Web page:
Developing video information about sodium valproate
Emotionally engaging valproate information videos that can be accessed via QR codes have been developed in collaboration with patients and carers at Central & North West London (CNWL) NHS Foundation Trust, according to Anshu Rayan, Deputy Chief Pharmacist.
Ms Rayan explains that the team at CNWL has worked in partnership with Dr James Ohene-Djan from the Computing Department at Goldsmiths University to develop videos to provide medicines information to service users, carers and other healthcare professionals. The videos can be accessed in several ways including via QR codes that can be attached to medicine packaging. The videos, which have tackled not only valproate and pregnancy risks but also other high-risk mental health medicines, have subtitles and also a facility for translation into different languages, she says.
When medication is dispensed at CNWL a QR code is applied to the pack to allow patients to go straight to the video.
Ms Rayan says: “When they receive their medication, on the packaging – and Yogi’s mentioned that it’s the original packaging for valproate – we add a sticker which says, “Please read for further information”, so we’re not only relying on the physical patient information leaflet we are enabling patients to scan the QR code link straight to the video. [It] has some narrative about valproate and the risks that Yogi’s outlined as well as a dialogue which makes it really emotionally engaging, because it’s a conversation between a pharmacist and a patient asking questions about what to expect with valproate and what the risks are, so that they really know what they’re being prescribed and the risks around it.”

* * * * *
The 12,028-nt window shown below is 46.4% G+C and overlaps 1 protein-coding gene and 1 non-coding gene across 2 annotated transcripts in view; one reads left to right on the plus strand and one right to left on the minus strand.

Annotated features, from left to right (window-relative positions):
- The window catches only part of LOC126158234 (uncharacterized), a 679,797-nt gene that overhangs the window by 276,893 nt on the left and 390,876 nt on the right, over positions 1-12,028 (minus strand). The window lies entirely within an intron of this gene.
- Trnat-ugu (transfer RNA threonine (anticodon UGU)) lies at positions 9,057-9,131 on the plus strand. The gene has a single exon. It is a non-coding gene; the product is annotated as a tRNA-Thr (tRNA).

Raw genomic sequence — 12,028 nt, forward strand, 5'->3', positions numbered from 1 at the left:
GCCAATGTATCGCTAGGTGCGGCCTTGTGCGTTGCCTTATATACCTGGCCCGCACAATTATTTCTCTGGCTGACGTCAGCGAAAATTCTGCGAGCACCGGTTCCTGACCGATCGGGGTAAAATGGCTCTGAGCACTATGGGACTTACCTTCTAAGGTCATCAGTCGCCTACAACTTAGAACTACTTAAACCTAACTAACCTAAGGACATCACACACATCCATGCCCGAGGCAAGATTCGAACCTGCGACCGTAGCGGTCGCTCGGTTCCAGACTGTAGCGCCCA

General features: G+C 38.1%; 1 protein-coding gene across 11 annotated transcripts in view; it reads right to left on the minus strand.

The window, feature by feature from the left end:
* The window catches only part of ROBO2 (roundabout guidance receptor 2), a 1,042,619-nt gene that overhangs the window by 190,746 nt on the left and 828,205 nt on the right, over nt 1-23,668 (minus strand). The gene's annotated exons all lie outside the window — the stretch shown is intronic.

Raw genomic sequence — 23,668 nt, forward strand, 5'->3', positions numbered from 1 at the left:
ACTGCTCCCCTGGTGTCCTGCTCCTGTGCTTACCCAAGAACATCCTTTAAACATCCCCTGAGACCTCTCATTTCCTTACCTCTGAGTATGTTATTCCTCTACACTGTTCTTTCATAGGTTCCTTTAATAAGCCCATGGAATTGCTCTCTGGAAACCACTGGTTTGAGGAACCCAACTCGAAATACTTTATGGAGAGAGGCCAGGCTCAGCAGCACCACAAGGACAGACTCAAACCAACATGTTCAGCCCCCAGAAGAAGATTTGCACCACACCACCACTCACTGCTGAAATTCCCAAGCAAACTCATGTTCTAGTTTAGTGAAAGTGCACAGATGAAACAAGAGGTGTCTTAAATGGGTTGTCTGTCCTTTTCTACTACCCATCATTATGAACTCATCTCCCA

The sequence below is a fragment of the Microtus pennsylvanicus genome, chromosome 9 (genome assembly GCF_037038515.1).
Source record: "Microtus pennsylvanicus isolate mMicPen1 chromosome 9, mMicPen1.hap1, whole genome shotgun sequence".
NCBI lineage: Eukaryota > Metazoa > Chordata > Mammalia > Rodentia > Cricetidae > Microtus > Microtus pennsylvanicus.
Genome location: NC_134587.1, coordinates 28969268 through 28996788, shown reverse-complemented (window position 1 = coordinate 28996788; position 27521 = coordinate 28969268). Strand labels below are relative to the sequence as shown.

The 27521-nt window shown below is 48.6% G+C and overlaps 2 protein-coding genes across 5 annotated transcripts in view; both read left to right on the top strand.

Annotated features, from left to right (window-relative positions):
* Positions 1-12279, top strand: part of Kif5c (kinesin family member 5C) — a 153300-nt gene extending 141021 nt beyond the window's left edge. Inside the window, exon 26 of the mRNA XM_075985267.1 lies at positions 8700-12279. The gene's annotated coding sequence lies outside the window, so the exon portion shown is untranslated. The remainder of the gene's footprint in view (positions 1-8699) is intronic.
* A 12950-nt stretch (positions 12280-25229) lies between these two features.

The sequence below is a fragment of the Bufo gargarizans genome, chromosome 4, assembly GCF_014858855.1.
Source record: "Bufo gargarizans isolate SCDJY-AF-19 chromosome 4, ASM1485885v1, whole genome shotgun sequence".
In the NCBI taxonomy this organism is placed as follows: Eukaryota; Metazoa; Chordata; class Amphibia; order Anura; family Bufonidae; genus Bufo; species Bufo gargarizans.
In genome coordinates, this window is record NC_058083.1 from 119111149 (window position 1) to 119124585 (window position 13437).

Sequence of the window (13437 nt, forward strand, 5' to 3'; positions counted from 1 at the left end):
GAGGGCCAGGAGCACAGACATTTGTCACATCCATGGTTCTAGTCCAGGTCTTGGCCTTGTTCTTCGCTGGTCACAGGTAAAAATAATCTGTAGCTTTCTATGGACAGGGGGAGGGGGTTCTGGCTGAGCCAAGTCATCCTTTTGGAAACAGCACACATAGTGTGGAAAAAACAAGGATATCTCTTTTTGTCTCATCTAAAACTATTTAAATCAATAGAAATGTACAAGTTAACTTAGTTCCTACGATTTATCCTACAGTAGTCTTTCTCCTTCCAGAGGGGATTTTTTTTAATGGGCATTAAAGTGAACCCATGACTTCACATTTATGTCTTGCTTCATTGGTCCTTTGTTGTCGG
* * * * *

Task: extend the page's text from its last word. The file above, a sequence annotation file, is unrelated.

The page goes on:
Inevitably the team has faced some challenges as the videos have been developed. Ensuring that they have accurate translations into other languages was one challenge and helping people to understand the concept was another. Now they would like to see recognition by the MHRA and the pharmaceutical industry that this method for providing information is helpful. “We’ve had extremely positive feedback not only from service users and carers but also our healthcare professionals – because it could also be used as a tool for training so, for example, if a
practitioner was unsure about all the facts around the pregnancy prevention program and what needs to be included in that conversation, this is there to support them as well”, says Ms Rayan.
The most commonly-required languages are Hindi, Spanish, French, Arabic, Bangladeshi, Mandarin Chinese and Russian.
Yogita Dawda BPharm, PGDipPsychPharm, Independent Prescriber, MRPharmS, MCMHP, is the Clinical Lead for Mental Health Pharmacy, Central & North West London NHS Foundation Trust (CNWL). She is also Education Lead (UK) for the College of Mental Health Pharmacy (CMHP). In addition, she is a lecturer at Aston University, Birmingham and a peer reviewer for QWNA RCPsych.
Anshu Rayan BSc MRPharmS is Deputy Chief Pharmacist, Central & North West London NHS Foundation Trust.